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Let Dumbledore fall in love, Fantastic Beasts 2

Fantastic Beasts: The Crimes Of Grindelwald (Photo: Mark Seliger/Warner Bros.)

The second film in the five-part Fantastic Beasts series is currently in production, and the early glimpses confirm that the wardrobe will remain as exquisitely lush and detailed as in the first. Oh, and Jude Law has joined the cast as a young Albus Percival Wulfric Brian Dumbledore, who will one day grow a very long beard and also counsel the Boy Who Lived.

Law had recently played a seemingly otherworldly leader when he was cast as Dumbledore, which surely informed David Yates’ decision. And when fans saw the first photo of the erstwhile Young Pope in the role, he looked every bit the hot, thirtysomething queer wizard of our dreams.

(Photo: Mark Seliger/Warner Bros.)

Seriously, we know this is a PG-13 movie, but that looks like a young Dumbledore who fucks. From the slight pout to the corduroy overcoat—easily one of the most sensual, tactile fabrics—Law was giving off some young Marxist zaddy vibes. And that’s not a reach, because Harry Potter creator J.K. Rowling told fans nearly 10 years ago that Dumbledore was gay.

Since then, though, Rowling and the Fantastic Beasts movies haven’t really delved into Dumbledore’s queerness. In November 2016, the author, who’d previously suggested there was a romantic undercurrent to Dumbledore and Grindelwald’s relationship early on, equivocated on the discussion of his sexual orientation. “I will say you will see Dumbledore as a younger man, and quite a troubled man, because he wasn’t always the sage,” Rowling said. “As far as his sexuality is concerned, watch this space.”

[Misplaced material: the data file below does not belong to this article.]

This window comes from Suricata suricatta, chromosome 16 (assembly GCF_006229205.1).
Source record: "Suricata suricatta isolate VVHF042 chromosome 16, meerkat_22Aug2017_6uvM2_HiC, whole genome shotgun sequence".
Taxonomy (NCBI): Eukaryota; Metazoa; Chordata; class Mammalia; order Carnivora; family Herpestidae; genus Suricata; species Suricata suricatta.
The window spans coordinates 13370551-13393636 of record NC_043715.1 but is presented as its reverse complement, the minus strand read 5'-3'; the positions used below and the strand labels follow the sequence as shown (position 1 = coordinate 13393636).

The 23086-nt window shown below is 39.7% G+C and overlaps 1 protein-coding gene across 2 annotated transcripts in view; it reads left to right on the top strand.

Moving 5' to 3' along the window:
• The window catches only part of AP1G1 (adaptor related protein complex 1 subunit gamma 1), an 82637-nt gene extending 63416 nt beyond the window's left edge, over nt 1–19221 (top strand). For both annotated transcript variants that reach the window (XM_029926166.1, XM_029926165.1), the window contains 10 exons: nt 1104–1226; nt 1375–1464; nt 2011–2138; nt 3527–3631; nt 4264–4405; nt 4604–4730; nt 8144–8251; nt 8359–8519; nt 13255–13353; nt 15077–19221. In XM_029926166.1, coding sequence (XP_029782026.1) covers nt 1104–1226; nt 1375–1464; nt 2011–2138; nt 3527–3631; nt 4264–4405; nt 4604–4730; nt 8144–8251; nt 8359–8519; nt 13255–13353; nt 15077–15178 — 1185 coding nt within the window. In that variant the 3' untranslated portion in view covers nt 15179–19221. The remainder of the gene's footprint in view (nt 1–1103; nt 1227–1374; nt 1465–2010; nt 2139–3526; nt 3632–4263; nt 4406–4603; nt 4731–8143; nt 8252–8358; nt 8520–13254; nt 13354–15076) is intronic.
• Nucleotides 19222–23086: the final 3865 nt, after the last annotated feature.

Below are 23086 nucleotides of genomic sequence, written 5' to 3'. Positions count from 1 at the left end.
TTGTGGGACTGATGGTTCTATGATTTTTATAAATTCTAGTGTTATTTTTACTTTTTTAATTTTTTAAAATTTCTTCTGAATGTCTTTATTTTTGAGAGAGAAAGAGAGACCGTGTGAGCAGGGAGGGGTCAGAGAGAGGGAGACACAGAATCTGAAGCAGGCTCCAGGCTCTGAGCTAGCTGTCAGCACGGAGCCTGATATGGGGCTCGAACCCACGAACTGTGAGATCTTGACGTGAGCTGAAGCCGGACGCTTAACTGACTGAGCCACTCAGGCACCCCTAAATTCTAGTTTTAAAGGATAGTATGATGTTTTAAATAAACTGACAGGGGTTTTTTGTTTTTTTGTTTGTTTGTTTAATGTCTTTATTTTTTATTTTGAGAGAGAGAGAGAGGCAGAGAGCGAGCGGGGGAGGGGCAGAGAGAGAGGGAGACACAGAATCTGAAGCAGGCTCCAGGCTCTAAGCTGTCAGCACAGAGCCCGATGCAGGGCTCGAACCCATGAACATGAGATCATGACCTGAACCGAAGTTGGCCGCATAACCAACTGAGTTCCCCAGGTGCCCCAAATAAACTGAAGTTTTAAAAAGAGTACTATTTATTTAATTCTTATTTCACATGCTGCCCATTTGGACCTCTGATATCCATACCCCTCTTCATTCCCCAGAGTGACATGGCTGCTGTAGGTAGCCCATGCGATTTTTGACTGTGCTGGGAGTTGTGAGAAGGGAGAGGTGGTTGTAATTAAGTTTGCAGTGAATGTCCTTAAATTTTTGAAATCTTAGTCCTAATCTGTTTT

We did and have been, which brings us to Yates’ recent glossing over of Albus’ queerness is more than a little disappointing. In an interview with Entertainment Weekly, the director said the sequel will “not explicitly” address the character’s sexuality.


Yates seems to think it’s enough that “all the fans are aware of [Dumbledore’s sexuality].” “He had a very intense relationship with Grindelwald when they were young men,” the director continued, echoing Rowling’s statements. “They fell in love with each other’s ideas, and ideology and each other.” But if that’s the case, then why won’t the film actually show them falling in love? Especially with Law serving all that Dr. Watson-hotness, now free of the ultimately unsatisfying queer subtext of the Sherlock Holmes movies.


Obviously, there is more to the character than his sexual orientation, just as the movie’s plot concerns things other than his relationship with Grindelwald. But avoiding any mention of a character’s queerness when said gayness has already been established—because, you know, it’s been established—is a tautology and a cop-out.

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